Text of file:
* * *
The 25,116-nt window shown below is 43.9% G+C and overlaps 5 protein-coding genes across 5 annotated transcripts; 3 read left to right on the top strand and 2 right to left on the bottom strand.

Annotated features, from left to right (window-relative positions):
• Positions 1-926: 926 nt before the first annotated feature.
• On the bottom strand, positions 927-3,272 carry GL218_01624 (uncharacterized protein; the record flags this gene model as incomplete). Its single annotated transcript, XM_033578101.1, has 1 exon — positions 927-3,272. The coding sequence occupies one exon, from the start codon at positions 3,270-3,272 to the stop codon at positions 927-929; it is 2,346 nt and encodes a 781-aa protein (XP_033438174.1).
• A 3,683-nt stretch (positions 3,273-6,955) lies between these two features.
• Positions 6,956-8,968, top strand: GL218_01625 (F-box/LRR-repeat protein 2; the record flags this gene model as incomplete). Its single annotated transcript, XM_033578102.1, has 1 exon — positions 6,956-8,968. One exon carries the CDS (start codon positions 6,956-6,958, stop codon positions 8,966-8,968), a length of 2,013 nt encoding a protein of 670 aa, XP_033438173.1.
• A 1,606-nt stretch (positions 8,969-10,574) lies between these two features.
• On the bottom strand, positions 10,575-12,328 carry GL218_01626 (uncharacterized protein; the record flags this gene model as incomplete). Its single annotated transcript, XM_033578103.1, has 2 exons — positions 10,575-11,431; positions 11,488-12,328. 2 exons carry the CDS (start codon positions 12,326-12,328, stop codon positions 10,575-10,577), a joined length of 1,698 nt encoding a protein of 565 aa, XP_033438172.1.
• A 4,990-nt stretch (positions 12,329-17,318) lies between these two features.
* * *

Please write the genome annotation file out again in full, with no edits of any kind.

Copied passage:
The 25,116-nt window shown below is 43.9% G+C and overlaps 5 protein-coding genes across 5 annotated transcripts; 3 read left to right on the top strand and 2 right to left on the bottom strand.

Annotated features, from left to right (window-relative positions):
• Positions 1-926: 926 nt before the first annotated feature.
• On the bottom strand, positions 927-3,272 carry GL218_01624 (uncharacterized protein; the record flags this gene model as incomplete). Its single annotated transcript, XM_033578101.1, has 1 exon — positions 927-3,272. The coding sequence occupies one exon, from the start codon at positions 3,270-3,272 to the stop codon at positions 927-929; it is 2,346 nt and encodes a 781-aa protein (XP_033438174.1).
• A 3,683-nt stretch (positions 3,273-6,955) lies between these two features.
• Positions 6,956-8,968, top strand: GL218_01625 (F-box/LRR-repeat protein 2; the record flags this gene model as incomplete). Its single annotated transcript, XM_033578102.1, has 1 exon — positions 6,956-8,968. One exon carries the CDS (start codon positions 6,956-6,958, stop codon positions 8,966-8,968), a length of 2,013 nt encoding a protein of 670 aa, XP_033438173.1.
• A 1,606-nt stretch (positions 8,969-10,574) lies between these two features.
• On the bottom strand, positions 10,575-12,328 carry GL218_01626 (uncharacterized protein; the record flags this gene model as incomplete). Its single annotated transcript, XM_033578103.1, has 2 exons — positions 10,575-11,431; positions 11,488-12,328. 2 exons carry the CDS (start codon positions 12,326-12,328, stop codon positions 10,575-10,577), a joined length of 1,698 nt encoding a protein of 565 aa, XP_033438172.1.
• A 4,990-nt stretch (positions 12,329-17,318) lies between these two features.